Please read the product leaflet thoroughly before administering to your pet.

Further advice

Is there any further advice I should know about Isaderm?

 

Contra-indications

Do not use for the treatment of deep pyoderma.

Do not use in pyotraumatic furunculosis and pyotraumatic folliculitis with ‘satellite’ lesions of papules or pustules.

Do not use where fungal or viral infection is present.

Do not apply to the eye.

Do not use over large surface areas or for prolonged treatment.

Do not use in cases of known hypersensitivity to the active substances or to any of the excipients.

 

Special precautions for use in animals

 

Official, national and regional antimicrobial policies should be taken into account when the product is used.

Betamethasone valerate can be absorbed percutaneously and may cause temporary suppression of adrenal function.

The dog should be prevented from licking treated lesions and so ingesting the product. Where there is a risk of self-trauma, preventative measures such as the use of an Elizabethan collar should be considered.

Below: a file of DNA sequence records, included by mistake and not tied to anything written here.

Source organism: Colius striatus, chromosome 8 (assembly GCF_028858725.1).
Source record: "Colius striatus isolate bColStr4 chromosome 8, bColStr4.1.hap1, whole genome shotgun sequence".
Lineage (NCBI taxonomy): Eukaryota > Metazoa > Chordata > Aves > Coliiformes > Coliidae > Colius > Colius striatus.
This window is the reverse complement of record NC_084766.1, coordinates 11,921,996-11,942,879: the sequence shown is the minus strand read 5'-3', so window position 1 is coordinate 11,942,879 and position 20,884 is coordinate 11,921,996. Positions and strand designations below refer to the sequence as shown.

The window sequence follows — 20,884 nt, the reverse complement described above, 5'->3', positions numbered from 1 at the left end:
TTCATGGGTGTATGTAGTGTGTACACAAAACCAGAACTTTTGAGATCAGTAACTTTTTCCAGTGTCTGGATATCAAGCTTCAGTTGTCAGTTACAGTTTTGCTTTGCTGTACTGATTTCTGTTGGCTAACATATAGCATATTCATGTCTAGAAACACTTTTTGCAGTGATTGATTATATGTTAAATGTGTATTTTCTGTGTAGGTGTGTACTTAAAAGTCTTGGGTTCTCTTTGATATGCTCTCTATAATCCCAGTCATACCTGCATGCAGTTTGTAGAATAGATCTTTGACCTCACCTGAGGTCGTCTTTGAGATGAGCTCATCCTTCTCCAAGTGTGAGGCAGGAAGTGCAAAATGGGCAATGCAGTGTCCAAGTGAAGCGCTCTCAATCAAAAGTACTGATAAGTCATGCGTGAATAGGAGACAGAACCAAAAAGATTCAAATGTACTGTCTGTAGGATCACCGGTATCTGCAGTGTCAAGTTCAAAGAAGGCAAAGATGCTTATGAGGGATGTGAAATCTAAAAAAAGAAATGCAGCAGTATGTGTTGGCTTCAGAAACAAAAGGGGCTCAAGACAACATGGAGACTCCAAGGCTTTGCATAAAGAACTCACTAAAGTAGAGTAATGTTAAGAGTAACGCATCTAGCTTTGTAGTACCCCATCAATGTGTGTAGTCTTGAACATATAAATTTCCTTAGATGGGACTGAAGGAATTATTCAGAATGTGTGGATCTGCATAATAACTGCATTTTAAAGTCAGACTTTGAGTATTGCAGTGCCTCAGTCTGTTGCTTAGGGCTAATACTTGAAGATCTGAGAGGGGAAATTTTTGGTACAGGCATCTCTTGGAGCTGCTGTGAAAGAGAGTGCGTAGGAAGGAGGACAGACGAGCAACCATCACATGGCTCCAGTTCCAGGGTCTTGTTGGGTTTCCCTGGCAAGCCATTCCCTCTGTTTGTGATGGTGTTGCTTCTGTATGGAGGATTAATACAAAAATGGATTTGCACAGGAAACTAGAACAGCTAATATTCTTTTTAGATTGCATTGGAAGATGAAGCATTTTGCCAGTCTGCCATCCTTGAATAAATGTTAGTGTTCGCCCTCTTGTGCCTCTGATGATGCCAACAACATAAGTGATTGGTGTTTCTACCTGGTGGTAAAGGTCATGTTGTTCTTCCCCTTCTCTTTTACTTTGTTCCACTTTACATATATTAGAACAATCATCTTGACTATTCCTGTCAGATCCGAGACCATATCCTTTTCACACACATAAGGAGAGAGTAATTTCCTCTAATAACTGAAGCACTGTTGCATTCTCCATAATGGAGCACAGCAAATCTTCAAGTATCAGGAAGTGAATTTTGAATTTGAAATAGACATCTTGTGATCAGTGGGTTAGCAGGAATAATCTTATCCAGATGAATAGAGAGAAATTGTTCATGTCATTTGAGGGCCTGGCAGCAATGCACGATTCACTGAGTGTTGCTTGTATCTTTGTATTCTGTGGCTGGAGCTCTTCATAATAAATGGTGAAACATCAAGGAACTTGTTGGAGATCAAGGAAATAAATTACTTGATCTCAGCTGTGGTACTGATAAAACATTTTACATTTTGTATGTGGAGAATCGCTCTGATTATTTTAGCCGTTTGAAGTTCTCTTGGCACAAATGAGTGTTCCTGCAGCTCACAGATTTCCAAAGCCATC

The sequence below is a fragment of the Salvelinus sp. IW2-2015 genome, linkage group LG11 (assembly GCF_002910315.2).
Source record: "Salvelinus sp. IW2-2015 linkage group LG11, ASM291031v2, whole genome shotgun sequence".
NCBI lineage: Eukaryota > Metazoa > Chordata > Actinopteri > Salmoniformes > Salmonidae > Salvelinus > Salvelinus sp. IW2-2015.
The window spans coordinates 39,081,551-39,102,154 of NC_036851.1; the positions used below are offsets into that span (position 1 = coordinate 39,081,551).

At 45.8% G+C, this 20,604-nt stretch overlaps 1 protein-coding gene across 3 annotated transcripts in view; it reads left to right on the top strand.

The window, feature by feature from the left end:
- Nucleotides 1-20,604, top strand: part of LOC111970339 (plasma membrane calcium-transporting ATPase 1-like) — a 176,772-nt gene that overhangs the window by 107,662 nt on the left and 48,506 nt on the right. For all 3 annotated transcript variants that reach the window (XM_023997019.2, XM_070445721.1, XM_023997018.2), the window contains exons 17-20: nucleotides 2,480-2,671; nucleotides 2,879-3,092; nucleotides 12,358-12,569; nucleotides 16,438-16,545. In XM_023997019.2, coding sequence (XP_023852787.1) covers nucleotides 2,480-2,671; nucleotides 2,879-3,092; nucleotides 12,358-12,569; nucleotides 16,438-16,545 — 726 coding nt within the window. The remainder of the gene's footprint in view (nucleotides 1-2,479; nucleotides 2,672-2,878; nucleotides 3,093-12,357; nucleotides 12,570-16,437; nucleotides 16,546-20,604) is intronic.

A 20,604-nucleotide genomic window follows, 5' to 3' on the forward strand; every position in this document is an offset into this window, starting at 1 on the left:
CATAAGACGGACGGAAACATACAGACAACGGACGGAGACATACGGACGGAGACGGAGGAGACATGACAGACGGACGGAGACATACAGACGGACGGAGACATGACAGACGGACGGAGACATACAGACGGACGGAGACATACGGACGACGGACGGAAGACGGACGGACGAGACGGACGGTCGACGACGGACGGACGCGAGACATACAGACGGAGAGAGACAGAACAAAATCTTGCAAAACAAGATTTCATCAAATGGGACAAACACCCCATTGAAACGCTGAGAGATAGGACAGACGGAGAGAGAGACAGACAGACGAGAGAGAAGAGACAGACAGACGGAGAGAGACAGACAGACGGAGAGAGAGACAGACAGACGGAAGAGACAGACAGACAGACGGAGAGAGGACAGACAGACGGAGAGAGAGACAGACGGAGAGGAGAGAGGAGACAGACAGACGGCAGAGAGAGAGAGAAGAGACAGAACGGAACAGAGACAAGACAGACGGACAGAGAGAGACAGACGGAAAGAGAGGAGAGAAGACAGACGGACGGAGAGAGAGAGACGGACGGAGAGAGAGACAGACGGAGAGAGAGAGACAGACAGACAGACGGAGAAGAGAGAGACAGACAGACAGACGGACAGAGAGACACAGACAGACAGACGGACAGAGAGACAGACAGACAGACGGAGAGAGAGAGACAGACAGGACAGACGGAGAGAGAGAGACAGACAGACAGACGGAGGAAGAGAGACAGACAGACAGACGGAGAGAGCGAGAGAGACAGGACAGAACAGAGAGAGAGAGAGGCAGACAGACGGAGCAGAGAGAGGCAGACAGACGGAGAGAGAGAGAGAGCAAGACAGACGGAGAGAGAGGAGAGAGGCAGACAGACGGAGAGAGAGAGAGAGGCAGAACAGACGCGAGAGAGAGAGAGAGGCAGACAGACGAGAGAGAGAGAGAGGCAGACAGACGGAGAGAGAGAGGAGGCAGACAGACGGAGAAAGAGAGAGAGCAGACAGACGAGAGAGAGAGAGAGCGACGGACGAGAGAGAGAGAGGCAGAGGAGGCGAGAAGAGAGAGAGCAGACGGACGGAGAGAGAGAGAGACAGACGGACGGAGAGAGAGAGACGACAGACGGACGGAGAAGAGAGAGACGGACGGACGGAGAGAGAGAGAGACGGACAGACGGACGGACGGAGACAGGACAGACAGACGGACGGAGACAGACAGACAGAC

Pyoderma is often secondary in nature. The underlying cause should be identified and treated.

It is recommended that use of the product should be based on bacteriological sampling and susceptibility testing. If this is not possible, therapy should be based on epidemiological information about susceptibility of the target bacteria. Use of the product deviating from the instructions given in the SPC may increase the prevalence of bacteria resistant to fusidic acid.

The safety of the combination has not been assessed in puppies of less than 7 months.